Objectives: Injectable calcium phosphate cements (CPC) represent resorbable, bioactive, osteoconductive alternatives to bioinert polymethylmethacrylate cement in the treatment of osteoporotic vertebral fractures. To improve their regenerative potential, CPC can be loaded with bone specific growth factors, e.g. bone morphogenic proteins (BMPs) such as BMP-2. The present study aimed at testing an injectable, poly (l-lactide-co-glycolide) acid (PLGA)-fiber reinforced, brushite-forming cement (CPC) containing low-dose bone morphogenetic protein BMP-2 in a sheep lumbar osteopenia model.
Methods: Bone defects (diameter 5 mm) were placed in aged, osteopenic female sheep, treated with PLGA-fiber-reinforced CPC without (L4) or with BMP-2 (L5; 1, 5, 100, and 500 μg BMP-2; n=5-6 each), and compared with an untouched control (L1). Three and 9 months post-operation, effects of CPC±BMP-2 were documented by osteodensitometry, histomorphometry, micro-CT, and biomechanical testing.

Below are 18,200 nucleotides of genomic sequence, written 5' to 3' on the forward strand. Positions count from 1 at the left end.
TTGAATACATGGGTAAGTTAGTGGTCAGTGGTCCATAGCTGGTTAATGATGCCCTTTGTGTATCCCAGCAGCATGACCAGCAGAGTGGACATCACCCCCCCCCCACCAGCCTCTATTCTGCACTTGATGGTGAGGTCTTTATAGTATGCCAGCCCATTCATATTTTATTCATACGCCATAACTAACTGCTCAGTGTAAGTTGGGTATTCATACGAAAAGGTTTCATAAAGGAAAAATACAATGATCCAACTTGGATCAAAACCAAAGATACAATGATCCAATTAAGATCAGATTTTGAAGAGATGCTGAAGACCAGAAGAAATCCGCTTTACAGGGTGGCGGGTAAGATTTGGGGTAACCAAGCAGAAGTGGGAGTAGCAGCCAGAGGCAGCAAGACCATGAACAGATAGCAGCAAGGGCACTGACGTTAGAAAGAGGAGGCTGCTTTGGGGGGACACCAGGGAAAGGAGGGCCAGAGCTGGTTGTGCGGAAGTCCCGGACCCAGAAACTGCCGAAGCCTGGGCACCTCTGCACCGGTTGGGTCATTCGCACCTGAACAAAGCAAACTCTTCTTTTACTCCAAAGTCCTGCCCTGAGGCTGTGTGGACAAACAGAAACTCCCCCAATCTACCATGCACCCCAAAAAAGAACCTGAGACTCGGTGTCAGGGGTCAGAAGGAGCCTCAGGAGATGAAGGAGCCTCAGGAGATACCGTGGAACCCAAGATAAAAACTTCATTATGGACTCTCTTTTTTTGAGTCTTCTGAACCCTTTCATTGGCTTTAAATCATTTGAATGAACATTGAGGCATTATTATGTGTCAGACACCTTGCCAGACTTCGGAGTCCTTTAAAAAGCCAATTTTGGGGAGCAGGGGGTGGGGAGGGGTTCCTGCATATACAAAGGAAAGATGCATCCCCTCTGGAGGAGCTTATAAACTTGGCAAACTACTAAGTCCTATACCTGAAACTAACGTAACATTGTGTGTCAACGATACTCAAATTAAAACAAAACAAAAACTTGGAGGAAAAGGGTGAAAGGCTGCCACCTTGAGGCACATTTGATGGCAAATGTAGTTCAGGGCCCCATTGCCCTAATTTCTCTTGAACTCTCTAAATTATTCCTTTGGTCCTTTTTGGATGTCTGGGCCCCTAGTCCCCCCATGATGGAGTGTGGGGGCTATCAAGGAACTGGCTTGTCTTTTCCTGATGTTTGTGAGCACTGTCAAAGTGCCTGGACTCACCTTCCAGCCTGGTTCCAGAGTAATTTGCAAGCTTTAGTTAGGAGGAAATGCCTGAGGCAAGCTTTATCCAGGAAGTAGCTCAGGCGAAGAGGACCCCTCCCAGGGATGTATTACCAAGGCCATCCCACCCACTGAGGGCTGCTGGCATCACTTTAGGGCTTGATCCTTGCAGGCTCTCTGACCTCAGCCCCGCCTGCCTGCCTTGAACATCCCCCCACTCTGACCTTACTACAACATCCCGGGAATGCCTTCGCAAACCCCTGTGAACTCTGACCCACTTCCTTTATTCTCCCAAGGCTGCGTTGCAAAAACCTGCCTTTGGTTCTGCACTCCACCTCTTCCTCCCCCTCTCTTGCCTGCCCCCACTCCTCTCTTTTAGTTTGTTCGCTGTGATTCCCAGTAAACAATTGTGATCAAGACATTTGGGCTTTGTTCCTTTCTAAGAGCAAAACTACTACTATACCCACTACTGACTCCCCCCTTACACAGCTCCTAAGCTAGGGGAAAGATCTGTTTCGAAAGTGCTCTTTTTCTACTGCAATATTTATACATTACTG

Results: Compared to untouched controls, CPC±BMP-2 numerically or significantly improved all bone formation, bone resorption, and bone structure parameters. These effects were observed at 3 and 9 months, but were less pronounced for some parameters at 9 months. Compared to CPC without BMP-2, additional significant effects of BMP-2 were demonstrated for bone structure (bone volume/total volume, trabecular thickness, trabecular number) and formation (osteoid surface/bone surface and mineralizing surface/bone surface), as well as for the compressive strength. The BMP-2 effects on bone formation at 3 and/or 9 months were dose-dependent, with 5 to 100 µg as the optimal dosage.
Conclusions: BMP-2 significantly enhanced the bone formation induced by a PLGA-fiber reinforced CPC in sheep lumbar osteopenia. A single local dose as low as ≤ 100 µg BMP-2 was sufficient to augment middle to long-term bone formation. The novel CPC+BMP-2 may thus represent an alternative to the bioinert, supraphysiologically stiff polymethylmethacrylate cement presently used to treat osteoporotic vertebral fractures by vertebroplasty/kyphoplasty.